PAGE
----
5 Best Physical Therapy Exercises for Runners

As runners, one of our worst fears is getting injured. We are told that core workouts, functional movements and recovery are keys to our running health, but generally speaking, we are terrible at injury prevention. Why? Because it’s not running. Even so, to remain a robust runner and avoid injury, strength exercises should be part of your weekly workouts. Cody McGrath from Mondo Sports Therapy in Austin, Texas, gives runners five exercises they can do to stay healthy.

Bulgarian Split Squats

Bulgarians gave us yogurt, Grigor Dimitrov and this fun exercise.


Why this exercise?
Running requires single leg stability and strength over and over again during the course of your workout. Each time your foot strikes the ground while running, ground reaction forces are roughly three times your body weight. This means you need each individual leg to be as strong possible. Bulgarian split squats force you to strengthen one leg at a time without compensation from a more dominant leg.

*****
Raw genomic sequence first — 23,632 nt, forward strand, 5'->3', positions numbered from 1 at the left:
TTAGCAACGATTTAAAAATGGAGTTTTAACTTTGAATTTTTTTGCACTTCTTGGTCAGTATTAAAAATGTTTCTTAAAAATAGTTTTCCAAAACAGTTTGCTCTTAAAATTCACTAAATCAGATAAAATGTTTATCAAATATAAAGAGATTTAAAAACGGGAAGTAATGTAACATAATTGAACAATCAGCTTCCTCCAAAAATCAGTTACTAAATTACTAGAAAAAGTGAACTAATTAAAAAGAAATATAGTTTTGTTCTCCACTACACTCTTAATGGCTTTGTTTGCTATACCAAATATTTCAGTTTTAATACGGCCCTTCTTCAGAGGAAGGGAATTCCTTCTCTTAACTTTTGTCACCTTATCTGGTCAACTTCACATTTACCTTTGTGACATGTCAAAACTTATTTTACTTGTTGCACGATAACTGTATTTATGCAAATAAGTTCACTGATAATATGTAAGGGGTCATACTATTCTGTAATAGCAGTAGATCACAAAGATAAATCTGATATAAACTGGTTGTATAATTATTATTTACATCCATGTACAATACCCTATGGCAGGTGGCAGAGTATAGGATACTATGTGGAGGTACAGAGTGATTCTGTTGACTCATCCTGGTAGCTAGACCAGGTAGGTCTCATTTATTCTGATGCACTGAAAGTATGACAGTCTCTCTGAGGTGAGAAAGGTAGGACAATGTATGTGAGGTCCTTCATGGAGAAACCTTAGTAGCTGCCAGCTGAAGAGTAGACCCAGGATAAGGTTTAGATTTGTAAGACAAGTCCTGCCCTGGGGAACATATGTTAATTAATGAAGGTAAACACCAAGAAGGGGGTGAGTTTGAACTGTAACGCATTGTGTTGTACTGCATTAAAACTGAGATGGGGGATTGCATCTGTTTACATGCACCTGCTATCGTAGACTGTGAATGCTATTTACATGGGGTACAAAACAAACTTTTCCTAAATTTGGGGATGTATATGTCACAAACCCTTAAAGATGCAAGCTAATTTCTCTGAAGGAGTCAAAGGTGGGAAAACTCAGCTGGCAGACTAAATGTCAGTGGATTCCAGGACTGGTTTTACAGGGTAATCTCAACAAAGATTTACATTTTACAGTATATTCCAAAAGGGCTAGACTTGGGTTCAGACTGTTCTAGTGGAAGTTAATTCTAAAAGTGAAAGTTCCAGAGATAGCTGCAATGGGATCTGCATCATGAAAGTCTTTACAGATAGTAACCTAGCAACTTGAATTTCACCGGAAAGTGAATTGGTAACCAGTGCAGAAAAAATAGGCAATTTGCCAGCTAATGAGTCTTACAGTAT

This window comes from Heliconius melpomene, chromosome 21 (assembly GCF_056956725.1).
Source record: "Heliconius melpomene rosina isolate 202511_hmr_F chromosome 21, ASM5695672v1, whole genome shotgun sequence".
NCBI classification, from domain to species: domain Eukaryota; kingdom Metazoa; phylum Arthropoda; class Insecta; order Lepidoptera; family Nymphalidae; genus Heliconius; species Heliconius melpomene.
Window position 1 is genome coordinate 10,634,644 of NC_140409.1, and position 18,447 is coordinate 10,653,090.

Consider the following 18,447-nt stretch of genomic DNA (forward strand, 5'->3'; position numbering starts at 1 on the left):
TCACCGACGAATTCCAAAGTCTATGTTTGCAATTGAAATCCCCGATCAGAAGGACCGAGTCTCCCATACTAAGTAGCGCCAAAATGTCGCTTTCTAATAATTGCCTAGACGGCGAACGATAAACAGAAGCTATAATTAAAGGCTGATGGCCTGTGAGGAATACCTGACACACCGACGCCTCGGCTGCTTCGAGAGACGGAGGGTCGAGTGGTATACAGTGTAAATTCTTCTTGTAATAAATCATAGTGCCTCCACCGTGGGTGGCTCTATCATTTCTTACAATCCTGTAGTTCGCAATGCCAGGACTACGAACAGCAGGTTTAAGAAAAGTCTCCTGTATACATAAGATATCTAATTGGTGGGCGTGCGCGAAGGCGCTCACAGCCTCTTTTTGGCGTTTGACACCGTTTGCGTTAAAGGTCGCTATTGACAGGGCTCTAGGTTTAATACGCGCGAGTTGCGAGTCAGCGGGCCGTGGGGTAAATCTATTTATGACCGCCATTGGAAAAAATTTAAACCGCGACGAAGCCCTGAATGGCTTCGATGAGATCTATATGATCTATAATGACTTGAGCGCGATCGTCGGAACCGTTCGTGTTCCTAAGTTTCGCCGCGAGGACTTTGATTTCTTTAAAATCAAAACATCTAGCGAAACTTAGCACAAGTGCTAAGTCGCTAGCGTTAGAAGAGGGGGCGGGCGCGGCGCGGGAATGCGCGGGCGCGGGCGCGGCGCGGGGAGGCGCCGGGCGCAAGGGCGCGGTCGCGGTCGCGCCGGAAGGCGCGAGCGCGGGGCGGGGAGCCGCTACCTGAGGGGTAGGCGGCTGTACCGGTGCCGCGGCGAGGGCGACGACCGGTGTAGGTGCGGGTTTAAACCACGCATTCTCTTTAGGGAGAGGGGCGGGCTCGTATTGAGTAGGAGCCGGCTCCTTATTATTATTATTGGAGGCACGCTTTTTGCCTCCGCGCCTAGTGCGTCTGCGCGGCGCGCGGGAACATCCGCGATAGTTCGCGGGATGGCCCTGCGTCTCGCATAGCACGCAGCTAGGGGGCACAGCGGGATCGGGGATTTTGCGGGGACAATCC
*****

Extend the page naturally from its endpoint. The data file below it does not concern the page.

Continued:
When should you perform the exercise? 
This exercise incorporates easily into your training routine; it can be done two to three times per week to keep your legs strong. Challenge yourself and lift fairly heavy, as your body will adapt to the loads you put on it. Do not be afraid to increase the weight you lift as you get stronger.

Plank/Side Plank

You have probably done thousands of them, but are you doing them right?


Side Plank


Why this exercise?
Core and trunk stability are essential for runners. A runner’s ability to stabilize their trunk while they run is important for multiple reasons. It prevents excessive shearing in the spine and also allows for proper pelvic positioning, which leads to better lower body muscle recruitment.

When should you perform the exercise?
This exercise should be performed at least two to three times per week during strength training sessions but can also be done prior to a run, as it allows for improved recruitment of core musculature prior to a hard workout. If this is a new exercise for you, start with 30-second hold times and gradually increase towards one minute.

  • 1
  • of
  • 2

Discuss This Article